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Eritrean Players Paid Guarantee Before Fly To Namibia

Eritrean national team's players exploiting tourism and visited some of the vital features in Namibia. Here they posed in front of the Sam Nujoma monument in Windhoek on 9 Sept 2019.
Eritrea’s government has found a novel way to stop its sportsmen defecting every time they play abroad by forcing footballers to pay a bond and surrender their title deeds before leaving the country. Members of the Eritrean football team each reportedly paid a £5,600 guarantee before being allowed to fly to Namibia for a World Cup qualifier, this was quoted by Radio Erena, a broadcaster run by Eritrean diaspora and exiles in Paris, France. Eritrea has many talents but people are scattered over the world. When the group of seven decided to return home in order to support their native country include Henok Goitom who plays as a centre forward for AIK in Sweden some have declined to so.

 “This has become the norm in Eritrea for home-based players to proved a guarantee before travelling to an international tournament,” the radio station quoted a source saying. Eritrea is widely seen as Africa’s most repressive state, Eritrean sport authority has struggled in the past to stop its sporting stars vanishing after away fixtures. When the national football team last tried to qualify for the World Cup in 2015, ten players refused to return home after a game in Botswana. 10 Eritrean men who refused to board their plane were detained by police after deciding so. They are reported to have refused to go home despite the intervention of the Eritrean ambassador in Botswana.

Eritrean National Team 'Red Sea Camels' arrive at Hosea Kutako in Windhoek, Namibia. @Musa
Three years earlier, 15 members of the squad, and the team doctor, vanished in Uganda. It is not just footballers. There have been a number of mass defections by Eritrean athletes in recent years. One of the most noticeable was in 2013, when Uganda granted asylum to 15 Eritrean players include their team doctor after they absconded at the end of a football tournament.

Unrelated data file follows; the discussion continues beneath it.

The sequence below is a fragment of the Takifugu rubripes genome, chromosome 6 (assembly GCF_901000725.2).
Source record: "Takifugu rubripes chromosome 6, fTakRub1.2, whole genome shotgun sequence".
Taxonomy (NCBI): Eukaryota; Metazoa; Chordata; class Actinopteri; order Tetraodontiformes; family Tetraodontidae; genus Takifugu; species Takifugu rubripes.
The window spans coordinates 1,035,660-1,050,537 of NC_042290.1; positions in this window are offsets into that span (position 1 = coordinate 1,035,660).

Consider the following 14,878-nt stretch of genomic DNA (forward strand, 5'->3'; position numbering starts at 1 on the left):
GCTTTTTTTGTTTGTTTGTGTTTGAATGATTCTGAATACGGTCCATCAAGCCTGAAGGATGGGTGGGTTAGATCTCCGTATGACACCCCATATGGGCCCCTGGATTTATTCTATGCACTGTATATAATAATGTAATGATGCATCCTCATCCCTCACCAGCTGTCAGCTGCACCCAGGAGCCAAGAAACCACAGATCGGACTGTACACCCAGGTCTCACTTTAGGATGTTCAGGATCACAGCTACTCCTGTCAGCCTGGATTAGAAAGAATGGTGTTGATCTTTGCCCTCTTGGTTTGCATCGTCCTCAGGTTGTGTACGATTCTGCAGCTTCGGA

A third of the Eritrean team that participated in the Olympic Games in London in 2012 turned themselves into asylum seekers, including the athlete who carried the national flag during the opening ceremony. As many as a tenth of Eritrea’s 5m people — including at least 120,000 asylum seekers in Europe — have fled the regime of Isaias Afwerki, a despot who has never allowed an election in the 26 years he has been in power. Defecting sportsmen often say they are trying to escape national service, which can last decades in deplorable conditions where conscripts face torture and slave labour, according to human rights groups and the United Nations.

The repeated defections have harmed the performance of the Red Sea Camels, as the national team is known. Eritrea stands third from bottom in the latest FIFA rankings, sandwiched between East Timor and the Cayman Islands. Although Eritrea lost the game against Namibia, and so did ended its World Cup qualifying campaign, the government will welcome the fact that recent years, there were no reported defections. Although some fear still hovering for possible defections in away match —Windhoek.
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